CHRONIC KIDNEY DISEASEPresence of excessive amounts of urine protein is most common clinical sign of early kidney dysfunction. Other markers of kidney damage abnormal urine sediment abnormal findings on imaging studies abnormal blood & urine chemistry results that identify renal tubular syndromes


CHRONIC KIDNEY DISEASESymptoms fatigue difficulty concentrating poor appetite sleeplessness muscle cramping at night swollen feet and ankles


CHRONIC KIDNEY DISEASESymptoms (cont.) Puffiness around the eyes, especially in the morning Dry, itchy skin Frequent urination, especially at night


Complications of CKDResult of reduction of GFR, disorder of tubular function, or reduction in endocrine function of the kidney Hypertension Malnutrition Anemia Low serum albumin and serum calcium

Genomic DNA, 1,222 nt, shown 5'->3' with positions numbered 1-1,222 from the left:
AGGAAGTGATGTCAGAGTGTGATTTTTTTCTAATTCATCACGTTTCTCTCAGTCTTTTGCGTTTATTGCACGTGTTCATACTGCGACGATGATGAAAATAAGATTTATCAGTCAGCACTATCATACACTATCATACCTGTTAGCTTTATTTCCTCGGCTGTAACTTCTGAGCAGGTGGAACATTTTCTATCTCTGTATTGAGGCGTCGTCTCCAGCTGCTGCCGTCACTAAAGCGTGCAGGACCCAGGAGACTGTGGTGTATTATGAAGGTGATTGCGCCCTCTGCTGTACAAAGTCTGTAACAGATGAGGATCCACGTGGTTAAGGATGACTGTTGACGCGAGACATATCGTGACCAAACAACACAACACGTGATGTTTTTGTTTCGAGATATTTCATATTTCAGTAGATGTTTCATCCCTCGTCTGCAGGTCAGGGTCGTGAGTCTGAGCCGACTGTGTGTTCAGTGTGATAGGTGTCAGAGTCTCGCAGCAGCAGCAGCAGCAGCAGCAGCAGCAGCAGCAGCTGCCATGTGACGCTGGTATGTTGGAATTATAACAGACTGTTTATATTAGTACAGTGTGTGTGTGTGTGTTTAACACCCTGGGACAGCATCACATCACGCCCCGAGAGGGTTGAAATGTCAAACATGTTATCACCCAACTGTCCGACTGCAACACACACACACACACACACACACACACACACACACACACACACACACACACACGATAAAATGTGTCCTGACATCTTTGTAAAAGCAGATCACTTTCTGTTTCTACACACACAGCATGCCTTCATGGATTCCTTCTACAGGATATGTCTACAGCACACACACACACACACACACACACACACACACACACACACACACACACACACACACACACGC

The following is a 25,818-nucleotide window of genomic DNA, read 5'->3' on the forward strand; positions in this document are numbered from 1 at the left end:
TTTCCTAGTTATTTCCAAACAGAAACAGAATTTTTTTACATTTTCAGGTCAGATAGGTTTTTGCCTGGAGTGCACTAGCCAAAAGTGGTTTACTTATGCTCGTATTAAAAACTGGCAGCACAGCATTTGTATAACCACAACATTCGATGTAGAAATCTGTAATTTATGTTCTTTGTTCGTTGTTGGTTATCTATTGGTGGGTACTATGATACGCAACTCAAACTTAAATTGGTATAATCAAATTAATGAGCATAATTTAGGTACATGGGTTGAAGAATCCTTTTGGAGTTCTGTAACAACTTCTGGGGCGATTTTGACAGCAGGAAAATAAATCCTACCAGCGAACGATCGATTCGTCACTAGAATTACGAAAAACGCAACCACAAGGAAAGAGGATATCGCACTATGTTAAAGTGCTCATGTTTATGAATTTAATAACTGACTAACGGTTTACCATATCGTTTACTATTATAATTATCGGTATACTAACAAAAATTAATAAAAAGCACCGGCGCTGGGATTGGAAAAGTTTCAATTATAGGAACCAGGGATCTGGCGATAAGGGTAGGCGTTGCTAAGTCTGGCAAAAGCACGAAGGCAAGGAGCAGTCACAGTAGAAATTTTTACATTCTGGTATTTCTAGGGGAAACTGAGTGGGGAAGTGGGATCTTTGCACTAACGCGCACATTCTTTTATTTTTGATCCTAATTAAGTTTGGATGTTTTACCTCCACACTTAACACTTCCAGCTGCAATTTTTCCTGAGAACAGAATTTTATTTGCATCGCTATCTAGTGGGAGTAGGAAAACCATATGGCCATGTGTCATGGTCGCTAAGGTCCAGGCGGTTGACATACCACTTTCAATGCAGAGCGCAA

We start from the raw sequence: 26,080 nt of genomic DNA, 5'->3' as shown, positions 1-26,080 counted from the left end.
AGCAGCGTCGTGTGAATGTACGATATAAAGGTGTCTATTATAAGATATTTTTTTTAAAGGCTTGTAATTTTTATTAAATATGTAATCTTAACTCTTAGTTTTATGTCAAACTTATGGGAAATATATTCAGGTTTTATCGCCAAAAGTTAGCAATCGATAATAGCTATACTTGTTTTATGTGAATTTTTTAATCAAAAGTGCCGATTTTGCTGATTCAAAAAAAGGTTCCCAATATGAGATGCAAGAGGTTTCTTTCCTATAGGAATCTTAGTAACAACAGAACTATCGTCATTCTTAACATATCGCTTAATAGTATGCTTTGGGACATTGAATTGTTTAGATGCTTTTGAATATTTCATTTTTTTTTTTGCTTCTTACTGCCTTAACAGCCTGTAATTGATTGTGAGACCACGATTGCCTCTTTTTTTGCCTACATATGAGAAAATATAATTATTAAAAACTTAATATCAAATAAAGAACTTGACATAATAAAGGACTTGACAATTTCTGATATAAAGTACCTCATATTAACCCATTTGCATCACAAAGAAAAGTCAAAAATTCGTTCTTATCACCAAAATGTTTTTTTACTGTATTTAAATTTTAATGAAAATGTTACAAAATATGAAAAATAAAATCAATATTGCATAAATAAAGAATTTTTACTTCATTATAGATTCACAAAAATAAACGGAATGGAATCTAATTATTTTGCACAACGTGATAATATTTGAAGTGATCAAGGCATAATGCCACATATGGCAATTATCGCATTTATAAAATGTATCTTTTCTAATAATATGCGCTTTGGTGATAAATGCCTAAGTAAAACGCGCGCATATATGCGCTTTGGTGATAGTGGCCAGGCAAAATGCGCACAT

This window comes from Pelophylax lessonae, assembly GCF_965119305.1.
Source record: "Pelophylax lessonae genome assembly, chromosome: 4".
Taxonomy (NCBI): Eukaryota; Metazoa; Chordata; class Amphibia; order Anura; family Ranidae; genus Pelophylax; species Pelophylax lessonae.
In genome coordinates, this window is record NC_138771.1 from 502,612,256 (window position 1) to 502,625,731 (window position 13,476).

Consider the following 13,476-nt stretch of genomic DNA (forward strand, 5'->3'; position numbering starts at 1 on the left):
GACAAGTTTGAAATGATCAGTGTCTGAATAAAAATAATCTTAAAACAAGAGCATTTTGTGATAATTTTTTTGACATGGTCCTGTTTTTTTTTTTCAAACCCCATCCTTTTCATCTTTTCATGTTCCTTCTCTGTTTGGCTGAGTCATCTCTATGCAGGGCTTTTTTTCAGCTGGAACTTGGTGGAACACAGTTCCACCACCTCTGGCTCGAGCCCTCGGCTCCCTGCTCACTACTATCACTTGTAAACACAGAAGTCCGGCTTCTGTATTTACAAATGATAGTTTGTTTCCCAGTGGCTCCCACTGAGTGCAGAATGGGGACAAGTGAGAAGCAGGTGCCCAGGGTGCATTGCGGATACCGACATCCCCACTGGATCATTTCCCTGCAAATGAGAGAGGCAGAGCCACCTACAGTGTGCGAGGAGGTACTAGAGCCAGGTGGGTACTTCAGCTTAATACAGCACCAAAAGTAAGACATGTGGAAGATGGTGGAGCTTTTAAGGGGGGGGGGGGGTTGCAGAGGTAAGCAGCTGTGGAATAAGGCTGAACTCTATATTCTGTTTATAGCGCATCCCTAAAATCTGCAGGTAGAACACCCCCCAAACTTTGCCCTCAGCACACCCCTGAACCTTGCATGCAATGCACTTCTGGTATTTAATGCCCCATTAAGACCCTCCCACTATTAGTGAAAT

Complications of CKDHigh serum phosphate concentration and high serum parathyroid hormone concentration Reduced activities of daily living Lower quality of life Increased risk of cardiovascular disease and stroke


Laboratory Diagnosis and Monitoring of CKDDefinitive diagnosis of the type of kidney disease is based on biopsy or imaging studies Biopsy and invasive imaging procedures are associated with a risk or serious complications and are usually avoided unless a definitive diagnosis would change treatment or prognosis


Laboratory Diagnosis and Monitoring of CKDGFR is the best overall index of kidney function Decreased GFR precedes the onset of kidney failure and persistently reduced GFR is a specific indicator of CKD. Drug dosing in CKD is based on GFR levels